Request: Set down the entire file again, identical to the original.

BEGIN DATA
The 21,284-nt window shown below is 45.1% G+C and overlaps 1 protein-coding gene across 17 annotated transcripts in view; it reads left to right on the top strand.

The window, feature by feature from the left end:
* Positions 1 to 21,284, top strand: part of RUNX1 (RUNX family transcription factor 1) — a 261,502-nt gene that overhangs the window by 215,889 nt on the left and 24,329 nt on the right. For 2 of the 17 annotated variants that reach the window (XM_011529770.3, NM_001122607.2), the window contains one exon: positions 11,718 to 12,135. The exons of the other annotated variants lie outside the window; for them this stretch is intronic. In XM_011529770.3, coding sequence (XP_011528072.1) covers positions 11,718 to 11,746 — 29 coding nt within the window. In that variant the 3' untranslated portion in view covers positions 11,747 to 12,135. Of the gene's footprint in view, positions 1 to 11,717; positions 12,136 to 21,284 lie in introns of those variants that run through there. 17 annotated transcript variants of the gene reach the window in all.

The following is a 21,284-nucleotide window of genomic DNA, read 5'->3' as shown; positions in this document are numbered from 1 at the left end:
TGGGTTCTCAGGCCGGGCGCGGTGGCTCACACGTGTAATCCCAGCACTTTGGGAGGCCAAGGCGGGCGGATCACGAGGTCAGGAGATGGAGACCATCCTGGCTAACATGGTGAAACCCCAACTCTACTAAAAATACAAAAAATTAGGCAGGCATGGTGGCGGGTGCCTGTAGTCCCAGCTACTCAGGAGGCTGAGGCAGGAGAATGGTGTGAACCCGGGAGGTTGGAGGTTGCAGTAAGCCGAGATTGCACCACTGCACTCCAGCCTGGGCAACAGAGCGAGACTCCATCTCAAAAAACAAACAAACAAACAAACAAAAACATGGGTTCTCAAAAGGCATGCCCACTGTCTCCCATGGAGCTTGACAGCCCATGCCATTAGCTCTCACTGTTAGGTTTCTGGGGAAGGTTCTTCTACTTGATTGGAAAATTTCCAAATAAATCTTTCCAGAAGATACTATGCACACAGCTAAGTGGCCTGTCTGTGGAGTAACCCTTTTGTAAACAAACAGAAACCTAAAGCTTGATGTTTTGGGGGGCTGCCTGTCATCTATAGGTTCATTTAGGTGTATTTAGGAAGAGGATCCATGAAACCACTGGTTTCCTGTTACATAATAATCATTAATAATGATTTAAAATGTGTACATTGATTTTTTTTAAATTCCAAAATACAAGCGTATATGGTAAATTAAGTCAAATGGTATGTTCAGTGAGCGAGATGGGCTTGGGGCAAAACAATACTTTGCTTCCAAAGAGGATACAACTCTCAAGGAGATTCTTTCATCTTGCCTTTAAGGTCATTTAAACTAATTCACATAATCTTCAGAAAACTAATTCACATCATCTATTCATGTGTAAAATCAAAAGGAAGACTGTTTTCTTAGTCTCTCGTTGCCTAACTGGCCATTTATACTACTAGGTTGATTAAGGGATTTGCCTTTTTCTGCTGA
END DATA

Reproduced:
The 21,284-nt window shown below is 45.1% G+C and overlaps 1 protein-coding gene across 17 annotated transcripts in view; it reads left to right on the top strand.

The window, feature by feature from the left end:
* Positions 1 to 21,284, top strand: part of RUNX1 (RUNX family transcription factor 1) — a 261,502-nt gene that overhangs the window by 215,889 nt on the left and 24,329 nt on the right. For 2 of the 17 annotated variants that reach the window (XM_011529770.3, NM_001122607.2), the window contains one exon: positions 11,718 to 12,135. The exons of the other annotated variants lie outside the window; for them this stretch is intronic. In XM_011529770.3, coding sequence (XP_011528072.1) covers positions 11,718 to 11,746 — 29 coding nt within the window. In that variant the 3' untranslated portion in view covers positions 11,747 to 12,135. Of the gene's footprint in view, positions 1 to 11,717; positions 12,136 to 21,284 lie in introns of those variants that run through there. 17 annotated transcript variants of the gene reach the window in all.

The following is a 21,284-nucleotide window of genomic DNA, read 5'->3' as shown; positions in this document are numbered from 1 at the left end:
TGGGTTCTCAGGCCGGGCGCGGTGGCTCACACGTGTAATCCCAGCACTTTGGGAGGCCAAGGCGGGCGGATCACGAGGTCAGGAGATGGAGACCATCCTGGCTAACATGGTGAAACCCCAACTCTACTAAAAATACAAAAAATTAGGCAGGCATGGTGGCGGGTGCCTGTAGTCCCAGCTACTCAGGAGGCTGAGGCAGGAGAATGGTGTGAACCCGGGAGGTTGGAGGTTGCAGTAAGCCGAGATTGCACCACTGCACTCCAGCCTGGGCAACAGAGCGAGACTCCATCTCAAAAAACAAACAAACAAACAAACAAAAACATGGGTTCTCAAAAGGCATGCCCACTGTCTCCCATGGAGCTTGACAGCCCATGCCATTAGCTCTCACTGTTAGGTTTCTGGGGAAGGTTCTTCTACTTGATTGGAAAATTTCCAAATAAATCTTTCCAGAAGATACTATGCACACAGCTAAGTGGCCTGTCTGTGGAGTAACCCTTTTGTAAACAAACAGAAACCTAAAGCTTGATGTTTTGGGGGGCTGCCTGTCATCTATAGGTTCATTTAGGTGTATTTAGGAAGAGGATCCATGAAACCACTGGTTTCCTGTTACATAATAATCATTAATAATGATTTAAAATGTGTACATTGATTTTTTTTAAATTCCAAAATACAAGCGTATATGGTAAATTAAGTCAAATGGTATGTTCAGTGAGCGAGATGGGCTTGGGGCAAAACAATACTTTGCTTCCAAAGAGGATACAACTCTCAAGGAGATTCTTTCATCTTGCCTTTAAGGTCATTTAAACTAATTCACATAATCTTCAGAAAACTAATTCACATCATCTATTCATGTGTAAAATCAAAAGGAAGACTGTTTTCTTAGTCTCTCGTTGCCTAACTGGCCATTTATACTACTAGGTTGATTAAGGGATTTGCCTTTTTCTGCTGA